From 25 to 27 May 2016, the 16th RIUESS Meeting, organised by the University Paul-Valéry Montpellier 3, focused on “commons” and the social and solidarity economy. What identities and what common dynamics?

It was presented as follows:

“Faced with the extension of private capitalist property in recent decades, particularly in the field of intellectual property, resistance and protest movements have developed, favouring other modes of appropriation based on associative groupings, mutualisation and sharing. The aim is to provide access to resources that are privately appropriated or at risk of being appropriated (free software, scientific journals, water, etc.). Alongside the modes of allocation by the market and the State, innovative modes of governance are being put in place. They enable joint management and shared access to resources.

You will find all the presentations (in French) of these days on

We asked Carmen Parra, Abat Oliba CEU University, Spain, to give us an introduction to her talk: From the economy of the commons to the solidarity economy.

The commons are defined as social practices that seek to establish collective governance in order to ensure access to certain resources that do not rely primarily on the market or public redistribution (Coriat, 2015). This definition gives rise to a new economic identity, according to which an individual who does not want to act alone would not be guided by the permanent quest to maximise his own material interests, but would associate his economic behaviour with a commitment to the community, would act in the public sphere – social, economic, political – and would place himself in relation to others in order to act in the general and common interest (Iaione, 2011).

They crystallise numerous legal, political, intellectual and economic issues where they propose an alternative to the market model and generate new spaces for the dissemination of knowledge (Harribey, 2010).


To implement this idea, there are various initiatives that have emerged as a response to the financial crisis with good results. Examples of this new economy are:

The collaborative economy is defined as a human activity that aims to produce value in common and is based on new forms, on an organisation that is more horizontal than vertical (Kaplan, 2014). It includes collaborative consumption (couchsurfing, car-pooling etc.) but also collaborative lifestyles (coworking, sharing, collective housing), collaborative finance (crowdfunding, peer-to-peer money lending, alternative currencies), contributory production (digital manufacturing, 3D printers, maker spaces) and free culture (Gillomes, 2013).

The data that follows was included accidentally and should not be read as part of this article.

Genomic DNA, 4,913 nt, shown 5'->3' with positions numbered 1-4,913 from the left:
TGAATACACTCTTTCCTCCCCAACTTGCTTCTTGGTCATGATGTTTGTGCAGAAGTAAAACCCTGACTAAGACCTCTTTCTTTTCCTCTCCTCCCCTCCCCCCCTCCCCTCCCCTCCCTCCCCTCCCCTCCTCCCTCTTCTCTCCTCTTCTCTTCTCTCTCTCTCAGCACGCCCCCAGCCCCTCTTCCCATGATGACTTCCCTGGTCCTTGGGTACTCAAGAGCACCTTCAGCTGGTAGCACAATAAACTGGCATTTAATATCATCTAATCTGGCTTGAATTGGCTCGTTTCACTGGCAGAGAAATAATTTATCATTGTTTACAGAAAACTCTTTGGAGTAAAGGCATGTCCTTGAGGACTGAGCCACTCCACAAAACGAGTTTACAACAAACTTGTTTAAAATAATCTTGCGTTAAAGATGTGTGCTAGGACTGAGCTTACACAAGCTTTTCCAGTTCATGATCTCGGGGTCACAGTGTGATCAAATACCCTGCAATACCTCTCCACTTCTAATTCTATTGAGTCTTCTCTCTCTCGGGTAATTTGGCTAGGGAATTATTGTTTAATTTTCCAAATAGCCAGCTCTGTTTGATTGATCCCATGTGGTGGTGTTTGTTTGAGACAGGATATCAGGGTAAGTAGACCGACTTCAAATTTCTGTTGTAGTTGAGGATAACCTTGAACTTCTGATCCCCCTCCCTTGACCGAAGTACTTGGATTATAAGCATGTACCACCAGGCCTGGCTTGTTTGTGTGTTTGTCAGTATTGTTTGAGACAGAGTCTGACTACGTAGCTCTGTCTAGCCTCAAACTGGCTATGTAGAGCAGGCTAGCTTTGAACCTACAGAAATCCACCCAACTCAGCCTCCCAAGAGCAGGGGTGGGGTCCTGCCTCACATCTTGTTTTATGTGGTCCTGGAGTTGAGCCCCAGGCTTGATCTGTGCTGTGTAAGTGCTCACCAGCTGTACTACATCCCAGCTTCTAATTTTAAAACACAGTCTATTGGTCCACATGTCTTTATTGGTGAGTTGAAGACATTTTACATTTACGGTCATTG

Alongside the collaborative economy is the circular economy, which is an economic concept that is part of sustainable development and is inspired by the notions of green economy, economy of use or economy of functionality. Its objective is to produce goods and services while strongly limiting the consumption and waste of raw materials and non-renewable energy sources.

Another form of economy that serves to implement the common is the citizen economy conceived as a new economic model (a third way) whose main actors are the citizens themselves. The citizen economy is based on values that are likely to win the support of a large number of people, since they are the same values that make our social relations successful: trust, cooperation, respect, democracy, solidarity.


The main drivers on which these economies are based are relationships, reputation, social trust and other non-economic elements within a community. That is to say, they are organised according to models based on both market and social logics.

All these economies are the vector of a new paradigm where the main actor is no longer the “consumer” who wants to own something or buy a service, but rather a citizen, a member of a commoner community, seeking access to a service or good that is necessary to satisfy some of his or her needs. Rather, he or she is a social, individual or civic actor for whom traditional economic motivations are secondary or completely non-existent.


However, these economies need regulation, which is achieved through the solidarity economy. Here are some of the tools that need to be analysed in order to implement the economy of the common good:

a) At the organizational level: Cooperatives serve to shape the enterprises created by citizens’ initiative in the collaborative economy system.

b) For finance: solidarity and ethical banking as well as ethical investment or microcredit are tools to optimise the use of capital in sustainable projects.

c) Economic: solidarity currencies are instruments of change for the benefit of the local economy.

d) For jobs: Workers’ rights must be protected using the principles of the solidarity economy based on positive discrimination and the general interest.

Therefore, it must be demonstrated that the solidarity economy can intervene in the regulatory phase of “other economies” that have emerged as a result of the failure of the market economy. The solidarity economy shares with them their social values respecting the profit present in all economic activity.

See full text (in French) and bibliographical references here.